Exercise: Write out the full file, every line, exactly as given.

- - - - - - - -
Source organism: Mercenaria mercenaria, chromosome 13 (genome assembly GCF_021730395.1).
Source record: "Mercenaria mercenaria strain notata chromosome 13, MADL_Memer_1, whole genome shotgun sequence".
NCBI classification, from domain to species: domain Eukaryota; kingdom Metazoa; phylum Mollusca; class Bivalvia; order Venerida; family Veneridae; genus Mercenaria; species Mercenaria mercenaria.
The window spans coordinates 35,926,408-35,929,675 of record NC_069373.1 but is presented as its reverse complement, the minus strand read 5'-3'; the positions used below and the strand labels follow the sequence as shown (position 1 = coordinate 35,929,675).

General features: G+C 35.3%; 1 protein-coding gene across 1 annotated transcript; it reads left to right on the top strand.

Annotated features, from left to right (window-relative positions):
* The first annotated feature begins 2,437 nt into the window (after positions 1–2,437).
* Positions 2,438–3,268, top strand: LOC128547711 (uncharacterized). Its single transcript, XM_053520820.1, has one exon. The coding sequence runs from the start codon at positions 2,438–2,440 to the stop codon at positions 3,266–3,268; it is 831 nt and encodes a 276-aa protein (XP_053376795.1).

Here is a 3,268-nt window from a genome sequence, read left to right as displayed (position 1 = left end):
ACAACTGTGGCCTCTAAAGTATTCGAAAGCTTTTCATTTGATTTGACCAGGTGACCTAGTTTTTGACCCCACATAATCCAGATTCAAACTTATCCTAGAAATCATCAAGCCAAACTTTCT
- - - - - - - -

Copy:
Source organism: Mercenaria mercenaria, chromosome 13 (genome assembly GCF_021730395.1).
Source record: "Mercenaria mercenaria strain notata chromosome 13, MADL_Memer_1, whole genome shotgun sequence".
NCBI classification, from domain to species: domain Eukaryota; kingdom Metazoa; phylum Mollusca; class Bivalvia; order Venerida; family Veneridae; genus Mercenaria; species Mercenaria mercenaria.
The window spans coordinates 35,926,408-35,929,675 of record NC_069373.1 but is presented as its reverse complement, the minus strand read 5'-3'; the positions used below and the strand labels follow the sequence as shown (position 1 = coordinate 35,929,675).

General features: G+C 35.3%; 1 protein-coding gene across 1 annotated transcript; it reads left to right on the top strand.

Annotated features, from left to right (window-relative positions):
* The first annotated feature begins 2,437 nt into the window (after positions 1–2,437).
* Positions 2,438–3,268, top strand: LOC128547711 (uncharacterized). Its single transcript, XM_053520820.1, has one exon. The coding sequence runs from the start codon at positions 2,438–2,440 to the stop codon at positions 3,266–3,268; it is 831 nt and encodes a 276-aa protein (XP_053376795.1).

Here is a 3,268-nt window from a genome sequence, read left to right as displayed (position 1 = left end):
ACAACTGTGGCCTCTAAAGTATTCGAAAGCTTTTCATTTGATTTGACCAGGTGACCTAGTTTTTGACCCCACATAATCCAGATTCAAACTTATCCTAGAAATCATCAAGCCAAACTTTCT